Today, we are watching a similar situation play out as thousands of Syrian refugees pour into Europe where they are being met with a wide range of welcomes. Whereas Germany is setting an example of compassion and aid, Hungary has been building a wall to keep refugees out; and other countries, such as Denmark, have been tightening restrictions on immigration. Even in Germany, anti-immigrant factions have perpetrated at least 340 attacks on refugee camps this year.

As of this writing, it is estimated that 1 out of every 122 people in the world is in need of some sort of refuge or asylum (largely due to ISIS, the Taliban, and various civil wars).[6] In America, sanctioned immigration is still controlled by a quota system. Only about 1500 Syrian refuges are going to be admitted into the U.S. this year (out of the estimated 4 million who have been displaced from their homes). Unlike our fellow Europeans, we are not likely to encounter a Syrian refugee in our midst. The Syrians may be out of our reach to provide long term friendship and care, but I can guarantee that every city, every community holds displaced persons, foreigners, sojourners, “aliens.” Let’s stop screaming that they don’t belong here. Instead, let’s reach out to them with love and concern.

As we become more aware of the darkness in our world, we must choose how to respond. I hope we don’t choose to simply look away.

We need to pray, but we need to do more than pray. We need to donate, but we need to do more than donate. We need to step up and step out. We need to do more than give lip service to the idea of being salt and light, of being the hands and feet of Jesus. We need to each find someone we can walk alongside. Go into the distressed neighborhoods. Make friends. Listen to the struggles. Ask how you can help. Invite people into your lives. Volunteer at the troubled schools. Let a desperate person know that they matter and that you care.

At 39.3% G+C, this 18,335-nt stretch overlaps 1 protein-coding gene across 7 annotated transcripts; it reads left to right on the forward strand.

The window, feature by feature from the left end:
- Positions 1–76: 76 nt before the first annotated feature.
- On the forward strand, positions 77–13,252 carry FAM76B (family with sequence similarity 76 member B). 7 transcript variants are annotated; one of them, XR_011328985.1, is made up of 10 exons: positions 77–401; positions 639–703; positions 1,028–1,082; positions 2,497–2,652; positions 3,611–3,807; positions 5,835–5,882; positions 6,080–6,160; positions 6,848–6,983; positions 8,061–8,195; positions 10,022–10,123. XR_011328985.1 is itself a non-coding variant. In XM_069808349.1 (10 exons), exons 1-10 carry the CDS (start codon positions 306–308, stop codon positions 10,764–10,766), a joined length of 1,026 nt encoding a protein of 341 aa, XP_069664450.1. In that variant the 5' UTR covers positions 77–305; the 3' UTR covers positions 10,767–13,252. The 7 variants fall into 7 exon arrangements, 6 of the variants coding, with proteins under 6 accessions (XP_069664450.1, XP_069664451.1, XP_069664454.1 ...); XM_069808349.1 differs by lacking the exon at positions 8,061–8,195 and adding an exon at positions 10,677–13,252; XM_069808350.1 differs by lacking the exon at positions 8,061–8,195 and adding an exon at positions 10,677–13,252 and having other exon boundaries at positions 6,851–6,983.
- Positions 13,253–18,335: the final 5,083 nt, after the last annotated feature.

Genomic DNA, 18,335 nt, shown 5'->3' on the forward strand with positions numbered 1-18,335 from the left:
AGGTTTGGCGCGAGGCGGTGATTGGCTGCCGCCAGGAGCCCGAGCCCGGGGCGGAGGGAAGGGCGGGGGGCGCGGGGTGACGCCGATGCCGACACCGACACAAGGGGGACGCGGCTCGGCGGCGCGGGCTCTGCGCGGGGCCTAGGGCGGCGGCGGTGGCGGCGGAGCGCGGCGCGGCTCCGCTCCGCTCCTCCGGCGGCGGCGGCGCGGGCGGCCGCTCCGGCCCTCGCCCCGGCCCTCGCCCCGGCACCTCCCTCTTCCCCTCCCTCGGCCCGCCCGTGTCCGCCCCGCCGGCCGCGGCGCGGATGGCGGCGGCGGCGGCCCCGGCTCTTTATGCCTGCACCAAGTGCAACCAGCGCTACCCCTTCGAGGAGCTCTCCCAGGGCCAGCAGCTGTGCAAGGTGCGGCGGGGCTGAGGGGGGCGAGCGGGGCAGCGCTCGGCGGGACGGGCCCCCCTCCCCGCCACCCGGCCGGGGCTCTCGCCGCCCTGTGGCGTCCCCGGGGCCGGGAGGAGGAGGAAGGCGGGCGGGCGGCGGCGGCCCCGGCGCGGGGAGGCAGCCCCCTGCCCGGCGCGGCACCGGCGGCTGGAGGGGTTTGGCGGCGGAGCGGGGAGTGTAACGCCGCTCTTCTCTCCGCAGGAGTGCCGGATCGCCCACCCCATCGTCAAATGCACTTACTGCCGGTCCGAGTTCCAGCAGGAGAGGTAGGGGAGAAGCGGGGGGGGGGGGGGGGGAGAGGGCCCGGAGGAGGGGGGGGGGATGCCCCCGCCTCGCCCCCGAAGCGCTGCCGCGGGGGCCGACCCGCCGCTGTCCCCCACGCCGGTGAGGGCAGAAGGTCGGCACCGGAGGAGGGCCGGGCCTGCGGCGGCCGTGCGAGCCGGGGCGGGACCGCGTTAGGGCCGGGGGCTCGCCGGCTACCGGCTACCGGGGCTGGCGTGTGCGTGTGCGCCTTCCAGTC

The problem is too big for me and too big for you, but if we all share real hospitality with one person, one family, if we all join our voices and actions together on the side of mercy and justice, then light “will break forth like the dawn” (Isaiah 58:8).




[1] Here is one example of hundreds of hateful comments about immigrants in general and Hispanic immigrants in particular that have been posted in the past month underneath related news articles:

We used to love the Mexican people……Only now, since you can’t distinguish an undocumented, illegal, law breaking, criminal invader/immigrant from a decent Mexican American, who came here using the legal entry, we tend to hate them all. The Mexicans who came to this country through the legal immigration process should be irate with all the Mexican parasites sneaking over the border. Except perhaps in California, Oregon and Washington and D.C., where all the sanction crazies live… the rest of us would rather not see another Mexican for as long as we live.

(posted by “Actuality” in the comments section of

[2] Mathew 25:35-40; Luke 3:11; Luke 14:12-14

[3] See also Isaiah 58:6-7; Hebrews 13:2; 1 Timothy 5:10;

[4] Ayer, Eleanor H. Parallel Journeys. Aladdin Paperbacks, 2000. pp. 33-35.